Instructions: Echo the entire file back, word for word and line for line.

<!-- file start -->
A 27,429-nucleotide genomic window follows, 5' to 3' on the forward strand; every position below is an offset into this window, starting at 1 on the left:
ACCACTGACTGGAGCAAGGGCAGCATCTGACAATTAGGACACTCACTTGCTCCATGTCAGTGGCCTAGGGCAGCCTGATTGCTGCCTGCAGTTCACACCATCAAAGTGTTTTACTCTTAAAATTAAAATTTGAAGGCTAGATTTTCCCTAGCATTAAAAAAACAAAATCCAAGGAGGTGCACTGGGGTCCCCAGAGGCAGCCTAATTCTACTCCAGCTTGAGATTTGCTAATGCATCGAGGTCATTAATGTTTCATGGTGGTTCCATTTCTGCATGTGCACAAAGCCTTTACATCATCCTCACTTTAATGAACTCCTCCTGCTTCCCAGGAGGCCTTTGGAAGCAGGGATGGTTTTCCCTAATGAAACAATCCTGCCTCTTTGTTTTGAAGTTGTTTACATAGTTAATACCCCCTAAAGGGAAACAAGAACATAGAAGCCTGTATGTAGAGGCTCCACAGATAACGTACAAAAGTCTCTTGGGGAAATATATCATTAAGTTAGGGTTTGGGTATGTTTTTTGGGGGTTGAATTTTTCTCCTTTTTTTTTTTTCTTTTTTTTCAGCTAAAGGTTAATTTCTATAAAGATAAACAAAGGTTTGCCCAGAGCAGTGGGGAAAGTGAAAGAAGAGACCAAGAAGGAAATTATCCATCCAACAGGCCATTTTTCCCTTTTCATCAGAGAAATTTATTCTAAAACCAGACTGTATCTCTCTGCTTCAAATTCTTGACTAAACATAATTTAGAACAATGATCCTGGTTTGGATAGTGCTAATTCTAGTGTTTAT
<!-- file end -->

A 27,429-nucleotide genomic window follows, 5' to 3' on the forward strand; every position below is an offset into this window, starting at 1 on the left:
ACCACTGACTGGAGCAAGGGCAGCATCTGACAATTAGGACACTCACTTGCTCCATGTCAGTGGCCTAGGGCAGCCTGATTGCTGCCTGCAGTTCACACCATCAAAGTGTTTTACTCTTAAAATTAAAATTTGAAGGCTAGATTTTCCCTAGCATTAAAAAAACAAAATCCAAGGAGGTGCACTGGGGTCCCCAGAGGCAGCCTAATTCTACTCCAGCTTGAGATTTGCTAATGCATCGAGGTCATTAATGTTTCATGGTGGTTCCATTTCTGCATGTGCACAAAGCCTTTACATCATCCTCACTTTAATGAACTCCTCCTGCTTCCCAGGAGGCCTTTGGAAGCAGGGATGGTTTTCCCTAATGAAACAATCCTGCCTCTTTGTTTTGAAGTTGTTTACATAGTTAATACCCCCTAAAGGGAAACAAGAACATAGAAGCCTGTATGTAGAGGCTCCACAGATAACGTACAAAAGTCTCTTGGGGAAATATATCATTAAGTTAGGGTTTGGGTATGTTTTTTGGGGGTTGAATTTTTCTCCTTTTTTTTTTTTCTTTTTTTTCAGCTAAAGGTTAATTTCTATAAAGATAAACAAAGGTTTGCCCAGAGCAGTGGGGAAAGTGAAAGAAGAGACCAAGAAGGAAATTATCCATCCAACAGGCCATTTTTCCCTTTTCATCAGAGAAATTTATTCTAAAACCAGACTGTATCTCTCTGCTTCAAATTCTTGACTAAACATAATTTAGAACAATGATCCTGGTTTGGATAGTGCTAATTCTAGTGTTTAT